Deployments deliver Applications to an Environment associated with one or more Endpoints. These Endpoints represent the actual, container, physical, or virtual servers within an enterprise’s data center. There are four objects deployed to an Environment:

  • Application Base Version: A collection of Component Versions. These are collections of Component Items, referencing files within a Repository copied to an Endpoint or are the scripts copied to an Endpoint and/or executed against an Endpoint’s operating system or database.

  • Application Version: This is when the original has been changed by adding, removing, and/or changing Component Versions.

  • Release Base Version: (Only available in DeployHub Pro) A collection of Application Base Versions and/or Application Versions. This provides a way to organize and deploy several different Application Versions into an Environment.

  • Release Version: (Only available in DeployHub Pro) This is a copy of a Release Base Version which has been changed by adding, removing, and/or changing an Application Base Version or Application Versions from the original.

For the sake of simplicity, these objects are Component Base Versions and Component Versions, without the words ‘Base Version’ or ‘Version’, since they all behave the same and have the same attributes.

Deployment processing defaults to the configuration of the Component Item. This is the source location where the files and scripts reside, and the target Endpoint to which the files will be deployed. When you execute a deployment, DeployHub will move the files within Component Items from the source location to the target Endpoint. Default processing can be enhanced by Actions that allow you to refine the way the deployment will occur. Actions themselves contain Procedures, Functions, and other Actions which allow you to develop highly functioning and re-useable processes that can be shared across the Domain (or Life Cycle Sub-Domain) to which they belong.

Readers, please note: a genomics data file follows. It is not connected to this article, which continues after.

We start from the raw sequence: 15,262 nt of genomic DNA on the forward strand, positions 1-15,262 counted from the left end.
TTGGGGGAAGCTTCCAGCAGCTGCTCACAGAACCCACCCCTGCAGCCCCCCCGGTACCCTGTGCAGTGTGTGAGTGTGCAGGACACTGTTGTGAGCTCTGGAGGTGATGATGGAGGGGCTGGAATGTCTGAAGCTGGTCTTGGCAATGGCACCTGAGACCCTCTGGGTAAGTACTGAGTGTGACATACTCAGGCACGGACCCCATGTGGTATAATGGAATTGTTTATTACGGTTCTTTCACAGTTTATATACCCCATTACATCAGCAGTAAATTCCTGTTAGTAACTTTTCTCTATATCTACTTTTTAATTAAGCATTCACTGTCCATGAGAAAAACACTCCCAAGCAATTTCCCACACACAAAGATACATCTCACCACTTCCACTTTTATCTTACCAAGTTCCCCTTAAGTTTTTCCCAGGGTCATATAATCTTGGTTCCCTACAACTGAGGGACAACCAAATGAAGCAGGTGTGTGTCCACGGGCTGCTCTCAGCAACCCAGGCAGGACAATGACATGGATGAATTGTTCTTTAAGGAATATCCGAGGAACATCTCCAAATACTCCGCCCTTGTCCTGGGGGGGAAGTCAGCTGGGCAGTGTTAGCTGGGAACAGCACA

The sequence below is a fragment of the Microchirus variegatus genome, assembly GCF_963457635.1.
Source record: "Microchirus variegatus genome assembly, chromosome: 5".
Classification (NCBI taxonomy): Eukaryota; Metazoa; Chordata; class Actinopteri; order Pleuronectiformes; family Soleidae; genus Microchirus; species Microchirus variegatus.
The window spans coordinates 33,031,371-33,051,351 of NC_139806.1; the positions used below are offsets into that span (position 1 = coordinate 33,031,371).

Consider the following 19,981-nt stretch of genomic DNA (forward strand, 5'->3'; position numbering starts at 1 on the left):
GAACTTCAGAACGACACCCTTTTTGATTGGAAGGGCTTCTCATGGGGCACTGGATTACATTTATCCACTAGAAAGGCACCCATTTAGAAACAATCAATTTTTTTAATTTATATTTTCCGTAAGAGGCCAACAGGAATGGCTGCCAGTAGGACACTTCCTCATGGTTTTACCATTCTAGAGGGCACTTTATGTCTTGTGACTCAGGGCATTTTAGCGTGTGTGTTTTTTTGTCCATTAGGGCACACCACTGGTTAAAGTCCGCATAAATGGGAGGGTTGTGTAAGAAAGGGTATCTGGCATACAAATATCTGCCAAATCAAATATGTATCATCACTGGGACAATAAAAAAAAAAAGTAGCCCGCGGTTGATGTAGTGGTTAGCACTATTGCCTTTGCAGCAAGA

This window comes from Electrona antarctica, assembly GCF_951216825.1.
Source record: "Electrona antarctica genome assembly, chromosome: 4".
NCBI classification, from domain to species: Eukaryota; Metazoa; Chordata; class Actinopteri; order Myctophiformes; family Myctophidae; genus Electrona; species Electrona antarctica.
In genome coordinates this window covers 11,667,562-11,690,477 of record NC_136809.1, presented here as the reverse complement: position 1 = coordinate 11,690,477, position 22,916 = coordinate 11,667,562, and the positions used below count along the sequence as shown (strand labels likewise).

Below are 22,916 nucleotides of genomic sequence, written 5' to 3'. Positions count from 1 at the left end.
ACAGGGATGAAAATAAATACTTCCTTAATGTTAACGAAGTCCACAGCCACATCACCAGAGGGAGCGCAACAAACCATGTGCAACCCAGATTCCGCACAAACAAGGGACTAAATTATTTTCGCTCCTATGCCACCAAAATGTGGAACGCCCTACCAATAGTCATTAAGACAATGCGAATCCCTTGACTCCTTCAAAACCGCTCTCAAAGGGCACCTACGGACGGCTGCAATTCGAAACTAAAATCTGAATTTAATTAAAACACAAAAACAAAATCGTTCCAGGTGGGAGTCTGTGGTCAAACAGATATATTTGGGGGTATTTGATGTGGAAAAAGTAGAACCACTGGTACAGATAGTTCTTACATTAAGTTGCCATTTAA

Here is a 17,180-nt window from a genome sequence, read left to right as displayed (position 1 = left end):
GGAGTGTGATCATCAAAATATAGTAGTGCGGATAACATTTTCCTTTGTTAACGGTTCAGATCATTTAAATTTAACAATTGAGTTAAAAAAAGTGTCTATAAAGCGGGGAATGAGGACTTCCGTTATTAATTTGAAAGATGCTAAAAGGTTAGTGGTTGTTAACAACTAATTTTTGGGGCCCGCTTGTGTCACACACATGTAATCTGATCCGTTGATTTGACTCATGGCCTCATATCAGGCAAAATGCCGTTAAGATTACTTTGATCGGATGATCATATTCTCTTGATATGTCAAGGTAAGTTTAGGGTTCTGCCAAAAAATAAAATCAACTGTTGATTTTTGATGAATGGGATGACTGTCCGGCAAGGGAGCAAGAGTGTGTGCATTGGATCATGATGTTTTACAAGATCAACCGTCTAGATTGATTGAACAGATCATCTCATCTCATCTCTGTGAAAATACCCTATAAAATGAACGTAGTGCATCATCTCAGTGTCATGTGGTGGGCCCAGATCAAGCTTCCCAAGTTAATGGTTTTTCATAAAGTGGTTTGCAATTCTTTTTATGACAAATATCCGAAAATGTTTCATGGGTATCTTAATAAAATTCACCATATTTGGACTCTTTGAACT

Executing Deployments with an External Script

You can choose to bypass DeployHub’s deployment processing using a Custom Action. This can be used to call other tools such as Chef or Puppet to manage infrastructure updates. A Custom Action will call these types of external scripts. A Custom Action is defined by placing the name of a DeployHub Function, Procedure, or Action with the name and location of the external script in the Custom Action field of a Component or Application.

A Custom Action is used within Applications and Components to take over the normal process of a part of a deployment. When a Custom Action is designated within an Application or Component, any designated Pre or Post-Action is ignored and not executed during the deployment. Any file(s) designated within Component Items belonging to the Component are not deployed as they normally would be. When a Custom Action is used, all deployment processing is handed over to the Custom Action. If a DeployHub Procedure or Action is used, the Procedure or Action is called, and control is then returned to DeployHub. If an Action is used, it can use one or more DeployHub Procedures, Functions, and Actions, in a predetermined order.

A good use for a Custom Action would be the installation of a commercially available or in-house software package that has been around for a while within the I.T. infrastructure, and the installation has been fine tuned to the point that a single executable can be called in order to install it. In this case, a DeployHub Application could contain a Component with a Custom Action that calls the executable at the correct point within the deployment. The Application itself could also contain the Custom Action, with no need to involve Components. It all depends on the approach taken to perform a given deployment. An Action can contain all the logic to remain within a loop and check for the presence of a condition that signals the installation is complete (i.e., a file exists within a given directory) before moving on the next step of the deployment.

NOTE: Custom Actions allow you to execute the existing one-off deployment scripts and can support an easy transition to using DeployHub.

DeployHub supports on-demand deployments and scheduled deployments using the Environment’s Calendar. You can also perform a pre-flight check of each deployment.